Multiple myeloma is the most common indication for high-dose chemotherapy and autologous stem cell transplantation (ASCT), and lenalidomide maintenance post-transplant is now standard. Although lenalidomide doubles progression-free survival, almost all patients eventually relapse. Post-transplant immunotherapy to improve outcomes after ASCT therefore has great merit but first requires delineation of the dynamics of immune reconstitution. We evaluated lymphocyte composition and function after ASCT to guide optimal timing of immunotherapy and to identify potential markers of relapse. Regulatory T cells (Tregs) decline as CD8+ T cells expand during early lymphocyte recovery after ASCT, markedly reducing the Treg:CD8+ effector T-cell ratio. These CD8+ T cells can respond to autologous dendritic cells presenting tumor antigen in vitro as early as day +12 post-transplant, becoming antigen-specific cytolytic T-lymphocyte effectors and thereby demonstrating preservation of cellular reactivity. CD4+ and CD8+ T cells express the negative regulatory molecules, CTLA-4, PD-1, LAG-3, and TIM-3, before and after ASCT. A subpopulation of exhausted/senescent CD8+ T cells, however, down-regulates CD28 and up-regulates CD57 and PD-1, characterizing immune impairment and relapse after ASCT. Relapsing patients have higher numbers of these cells at +3 months after transplant, but before detection of clinical disease, indicating their applicability in identifying patients at higher risk of relapse. PD-1 blockade also revives the proliferation and cytokine secretion of the hyporesponsive, exhausted/senescent CD8+ T cells in vitro. Collectively, these results identify T cell exhaustion/senescence as a distinguishing feature of relapse and support early introduction of immunotherapy to stimulate antitumor immunity after ASCT.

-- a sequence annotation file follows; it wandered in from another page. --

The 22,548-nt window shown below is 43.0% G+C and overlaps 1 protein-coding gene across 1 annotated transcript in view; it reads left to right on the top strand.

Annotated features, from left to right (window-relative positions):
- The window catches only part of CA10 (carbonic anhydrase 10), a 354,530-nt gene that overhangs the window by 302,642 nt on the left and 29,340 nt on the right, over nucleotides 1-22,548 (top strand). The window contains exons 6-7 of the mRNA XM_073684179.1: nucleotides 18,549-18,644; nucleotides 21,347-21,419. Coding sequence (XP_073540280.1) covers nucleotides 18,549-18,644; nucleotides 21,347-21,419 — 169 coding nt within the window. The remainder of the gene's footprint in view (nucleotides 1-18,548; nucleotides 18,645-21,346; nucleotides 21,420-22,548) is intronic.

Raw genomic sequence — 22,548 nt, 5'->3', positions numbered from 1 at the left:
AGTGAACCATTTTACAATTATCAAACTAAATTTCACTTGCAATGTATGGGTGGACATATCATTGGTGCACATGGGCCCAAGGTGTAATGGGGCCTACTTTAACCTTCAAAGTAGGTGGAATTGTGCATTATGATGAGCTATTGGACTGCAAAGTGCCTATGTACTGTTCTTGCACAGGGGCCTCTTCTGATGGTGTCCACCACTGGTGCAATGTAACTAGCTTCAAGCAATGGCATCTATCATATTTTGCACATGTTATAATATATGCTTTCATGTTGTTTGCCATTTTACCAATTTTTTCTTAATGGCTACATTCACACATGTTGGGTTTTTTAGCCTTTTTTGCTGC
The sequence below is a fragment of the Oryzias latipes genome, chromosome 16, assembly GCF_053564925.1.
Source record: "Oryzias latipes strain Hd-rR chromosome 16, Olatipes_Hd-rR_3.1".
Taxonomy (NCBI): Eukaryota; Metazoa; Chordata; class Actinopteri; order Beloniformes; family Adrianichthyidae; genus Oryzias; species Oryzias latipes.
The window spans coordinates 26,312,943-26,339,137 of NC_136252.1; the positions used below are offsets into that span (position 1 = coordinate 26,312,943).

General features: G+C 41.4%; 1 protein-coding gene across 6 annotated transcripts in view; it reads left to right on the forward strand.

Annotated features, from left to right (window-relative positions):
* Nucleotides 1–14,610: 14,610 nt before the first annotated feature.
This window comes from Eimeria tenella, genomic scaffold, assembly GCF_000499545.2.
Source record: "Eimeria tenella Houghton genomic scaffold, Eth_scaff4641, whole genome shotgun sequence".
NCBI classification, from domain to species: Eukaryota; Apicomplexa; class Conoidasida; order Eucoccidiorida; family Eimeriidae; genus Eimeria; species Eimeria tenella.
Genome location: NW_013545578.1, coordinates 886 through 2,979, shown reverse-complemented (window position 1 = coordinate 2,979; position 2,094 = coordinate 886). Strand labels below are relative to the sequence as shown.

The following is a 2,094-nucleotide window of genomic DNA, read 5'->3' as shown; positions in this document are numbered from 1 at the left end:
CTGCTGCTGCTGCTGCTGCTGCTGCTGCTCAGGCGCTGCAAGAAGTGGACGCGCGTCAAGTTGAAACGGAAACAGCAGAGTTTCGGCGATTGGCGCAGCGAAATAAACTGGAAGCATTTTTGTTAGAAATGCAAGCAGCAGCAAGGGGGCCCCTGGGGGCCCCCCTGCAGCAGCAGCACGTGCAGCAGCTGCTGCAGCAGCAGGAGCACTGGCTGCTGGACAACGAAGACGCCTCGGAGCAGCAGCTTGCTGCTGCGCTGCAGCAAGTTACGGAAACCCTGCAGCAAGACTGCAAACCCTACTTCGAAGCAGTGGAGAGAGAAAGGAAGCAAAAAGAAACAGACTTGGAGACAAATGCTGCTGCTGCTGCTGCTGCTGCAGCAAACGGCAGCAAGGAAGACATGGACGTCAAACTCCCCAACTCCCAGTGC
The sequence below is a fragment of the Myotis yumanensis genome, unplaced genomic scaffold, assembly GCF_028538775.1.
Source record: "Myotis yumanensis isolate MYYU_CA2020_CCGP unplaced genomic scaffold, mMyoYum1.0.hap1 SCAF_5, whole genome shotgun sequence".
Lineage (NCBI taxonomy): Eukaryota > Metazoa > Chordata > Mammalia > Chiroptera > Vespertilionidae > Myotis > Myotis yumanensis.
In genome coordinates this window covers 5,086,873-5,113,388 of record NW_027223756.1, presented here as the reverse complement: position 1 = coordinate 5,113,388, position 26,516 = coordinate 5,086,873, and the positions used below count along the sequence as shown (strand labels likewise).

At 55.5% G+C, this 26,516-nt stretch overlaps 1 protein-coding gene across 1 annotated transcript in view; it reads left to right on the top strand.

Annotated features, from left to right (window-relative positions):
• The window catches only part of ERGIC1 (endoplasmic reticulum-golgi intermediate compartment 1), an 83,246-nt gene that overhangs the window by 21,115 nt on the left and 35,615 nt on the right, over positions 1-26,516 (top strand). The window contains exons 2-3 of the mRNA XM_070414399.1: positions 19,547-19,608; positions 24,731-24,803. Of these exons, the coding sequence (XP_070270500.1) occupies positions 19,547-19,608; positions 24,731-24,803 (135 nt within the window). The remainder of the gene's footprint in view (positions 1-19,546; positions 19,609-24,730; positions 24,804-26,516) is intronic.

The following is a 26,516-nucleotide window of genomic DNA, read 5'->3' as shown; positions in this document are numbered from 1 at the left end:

- Received February 26, 2015.
- Revision received August 12, 2015.
- Accepted September 4, 2015.
- Copyright © 2015, American Association for Cancer Research.